David Drakakis-Smith and Philip T. Kivell
Food is the most important item in the expenditure of the individual and the family. Most estimates put the average proportion of the household budget spent on food in Third World countries at between 50 and 60 per cent of total income (Goldman 1974), although it is much higher for lower income groups (Islam 1982; Lam 1982). Given the low and erratic incomes of large numbers of urban families, many face serious nutritional problems.
In many cases this situation has been exacerbated by inefficiencies within the distribution and marketing system, by the inability or unwillingness of some local producers to respond to new market demands, and by the increasing trend towards food imports in many Third World countries (McGee 1974; MacLeod and McGee 1988). In part, this situation has resulted from the encouragement of export-orientated agriculture at the expense of indigenous self-sufficiency in food, but the penetration of domestic food markets by overseas commodities has also increased. This latter trend has partly been the consequence of direct colonialism with food imports meeting the dietary preferences of expatriate administrative or commercial groups. It has subsequently been reinforced by the westernisation of indigenous elites, and by aggressive advertising and marketing by multi-national companies (MacLeod and McGee 1988).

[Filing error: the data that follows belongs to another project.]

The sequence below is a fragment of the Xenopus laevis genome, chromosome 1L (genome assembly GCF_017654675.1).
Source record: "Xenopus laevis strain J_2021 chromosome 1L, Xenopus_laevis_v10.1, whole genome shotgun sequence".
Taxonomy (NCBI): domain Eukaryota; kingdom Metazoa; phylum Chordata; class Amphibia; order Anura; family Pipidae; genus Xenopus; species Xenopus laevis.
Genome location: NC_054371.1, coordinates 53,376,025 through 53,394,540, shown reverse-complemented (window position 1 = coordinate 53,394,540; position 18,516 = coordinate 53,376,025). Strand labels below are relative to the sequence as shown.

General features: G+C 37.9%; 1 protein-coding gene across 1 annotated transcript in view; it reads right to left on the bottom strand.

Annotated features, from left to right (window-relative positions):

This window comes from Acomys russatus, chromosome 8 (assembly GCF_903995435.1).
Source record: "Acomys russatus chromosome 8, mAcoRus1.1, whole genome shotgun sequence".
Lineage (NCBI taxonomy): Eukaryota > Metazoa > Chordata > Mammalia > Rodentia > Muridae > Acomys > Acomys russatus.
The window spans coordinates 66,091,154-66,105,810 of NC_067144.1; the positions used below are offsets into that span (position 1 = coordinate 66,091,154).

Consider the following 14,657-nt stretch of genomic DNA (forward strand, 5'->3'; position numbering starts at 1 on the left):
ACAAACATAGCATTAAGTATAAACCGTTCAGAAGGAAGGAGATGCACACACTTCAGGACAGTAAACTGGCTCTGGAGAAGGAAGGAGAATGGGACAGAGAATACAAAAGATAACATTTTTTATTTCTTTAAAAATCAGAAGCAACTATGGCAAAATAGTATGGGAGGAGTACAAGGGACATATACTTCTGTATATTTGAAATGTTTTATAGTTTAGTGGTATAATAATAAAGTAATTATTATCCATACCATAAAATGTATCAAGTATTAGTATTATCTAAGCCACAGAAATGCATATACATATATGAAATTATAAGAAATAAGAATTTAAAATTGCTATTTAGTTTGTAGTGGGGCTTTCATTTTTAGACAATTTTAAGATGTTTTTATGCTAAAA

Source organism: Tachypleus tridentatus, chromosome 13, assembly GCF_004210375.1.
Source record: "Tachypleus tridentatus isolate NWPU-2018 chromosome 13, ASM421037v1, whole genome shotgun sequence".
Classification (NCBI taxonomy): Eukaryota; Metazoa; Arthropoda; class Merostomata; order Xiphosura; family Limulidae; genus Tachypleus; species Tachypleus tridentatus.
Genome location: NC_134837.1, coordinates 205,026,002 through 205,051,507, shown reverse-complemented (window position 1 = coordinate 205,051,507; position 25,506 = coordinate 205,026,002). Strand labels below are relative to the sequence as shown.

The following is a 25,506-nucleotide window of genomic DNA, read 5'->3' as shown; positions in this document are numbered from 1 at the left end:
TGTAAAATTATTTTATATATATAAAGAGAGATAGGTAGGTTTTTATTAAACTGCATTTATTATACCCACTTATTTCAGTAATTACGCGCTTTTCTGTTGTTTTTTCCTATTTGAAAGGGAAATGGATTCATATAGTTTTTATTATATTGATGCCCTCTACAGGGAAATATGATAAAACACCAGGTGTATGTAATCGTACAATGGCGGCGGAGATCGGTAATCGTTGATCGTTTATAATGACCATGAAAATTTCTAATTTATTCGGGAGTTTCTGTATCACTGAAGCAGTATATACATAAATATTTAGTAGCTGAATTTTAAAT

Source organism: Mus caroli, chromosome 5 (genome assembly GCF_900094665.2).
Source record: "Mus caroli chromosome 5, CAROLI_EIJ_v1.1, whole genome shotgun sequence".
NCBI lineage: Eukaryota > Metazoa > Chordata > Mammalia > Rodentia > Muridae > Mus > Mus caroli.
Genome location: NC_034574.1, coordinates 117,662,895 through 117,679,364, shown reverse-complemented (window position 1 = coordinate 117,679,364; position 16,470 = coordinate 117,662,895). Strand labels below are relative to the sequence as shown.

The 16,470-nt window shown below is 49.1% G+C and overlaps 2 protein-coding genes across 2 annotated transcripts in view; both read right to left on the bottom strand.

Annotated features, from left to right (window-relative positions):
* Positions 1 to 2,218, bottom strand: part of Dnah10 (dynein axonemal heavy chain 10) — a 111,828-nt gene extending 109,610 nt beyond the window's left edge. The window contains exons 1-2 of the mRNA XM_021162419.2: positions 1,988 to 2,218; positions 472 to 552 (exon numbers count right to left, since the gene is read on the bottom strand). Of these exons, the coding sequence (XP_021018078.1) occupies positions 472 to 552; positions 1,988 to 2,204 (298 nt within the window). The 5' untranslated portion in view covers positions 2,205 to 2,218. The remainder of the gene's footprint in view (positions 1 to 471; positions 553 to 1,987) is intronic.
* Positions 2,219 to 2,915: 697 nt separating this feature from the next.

The impact of the increasing food imports has been particularly felt in urban areas where the consumption of such commodities tends to be higher. The greater purchasing power of the wealthier households and their trend-setting behaviour largely determine urban consumer patterns and the consequent retail response, irrespective of the preferences of the larger numbers of urban poor. The corollary of this is that it reduces the incentives and possibilities for commercial marketing of traditional foodcrops. As Harriss (1982) has noted, in this respect, the current commercialisation of indigenous production is rarely to the benefit of